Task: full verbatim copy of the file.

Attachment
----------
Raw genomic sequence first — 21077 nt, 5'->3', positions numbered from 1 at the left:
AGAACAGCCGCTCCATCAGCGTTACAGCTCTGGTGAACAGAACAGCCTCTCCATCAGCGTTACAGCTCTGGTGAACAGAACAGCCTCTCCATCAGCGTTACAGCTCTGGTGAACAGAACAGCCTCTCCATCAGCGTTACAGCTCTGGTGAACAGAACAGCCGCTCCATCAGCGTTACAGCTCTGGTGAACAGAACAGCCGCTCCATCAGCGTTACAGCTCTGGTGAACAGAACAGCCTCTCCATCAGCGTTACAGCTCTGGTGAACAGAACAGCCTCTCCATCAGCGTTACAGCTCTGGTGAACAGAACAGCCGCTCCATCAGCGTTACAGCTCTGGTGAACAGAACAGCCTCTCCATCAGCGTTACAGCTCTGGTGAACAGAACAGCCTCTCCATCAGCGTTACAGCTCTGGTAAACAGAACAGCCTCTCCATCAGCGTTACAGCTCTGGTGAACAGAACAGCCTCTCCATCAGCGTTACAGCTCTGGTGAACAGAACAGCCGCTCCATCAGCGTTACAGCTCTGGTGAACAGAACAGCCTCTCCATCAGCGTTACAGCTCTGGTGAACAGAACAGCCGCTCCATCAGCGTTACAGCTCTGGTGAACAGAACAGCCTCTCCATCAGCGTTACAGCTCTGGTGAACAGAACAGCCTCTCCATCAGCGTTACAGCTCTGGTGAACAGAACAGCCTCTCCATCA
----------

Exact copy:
Raw genomic sequence first — 21077 nt, 5'->3', positions numbered from 1 at the left:
AGAACAGCCGCTCCATCAGCGTTACAGCTCTGGTGAACAGAACAGCCTCTCCATCAGCGTTACAGCTCTGGTGAACAGAACAGCCTCTCCATCAGCGTTACAGCTCTGGTGAACAGAACAGCCTCTCCATCAGCGTTACAGCTCTGGTGAACAGAACAGCCGCTCCATCAGCGTTACAGCTCTGGTGAACAGAACAGCCGCTCCATCAGCGTTACAGCTCTGGTGAACAGAACAGCCTCTCCATCAGCGTTACAGCTCTGGTGAACAGAACAGCCTCTCCATCAGCGTTACAGCTCTGGTGAACAGAACAGCCGCTCCATCAGCGTTACAGCTCTGGTGAACAGAACAGCCTCTCCATCAGCGTTACAGCTCTGGTGAACAGAACAGCCTCTCCATCAGCGTTACAGCTCTGGTAAACAGAACAGCCTCTCCATCAGCGTTACAGCTCTGGTGAACAGAACAGCCTCTCCATCAGCGTTACAGCTCTGGTGAACAGAACAGCCGCTCCATCAGCGTTACAGCTCTGGTGAACAGAACAGCCTCTCCATCAGCGTTACAGCTCTGGTGAACAGAACAGCCGCTCCATCAGCGTTACAGCTCTGGTGAACAGAACAGCCTCTCCATCAGCGTTACAGCTCTGGTGAACAGAACAGCCTCTCCATCAGCGTTACAGCTCTGGTGAACAGAACAGCCTCTCCATCA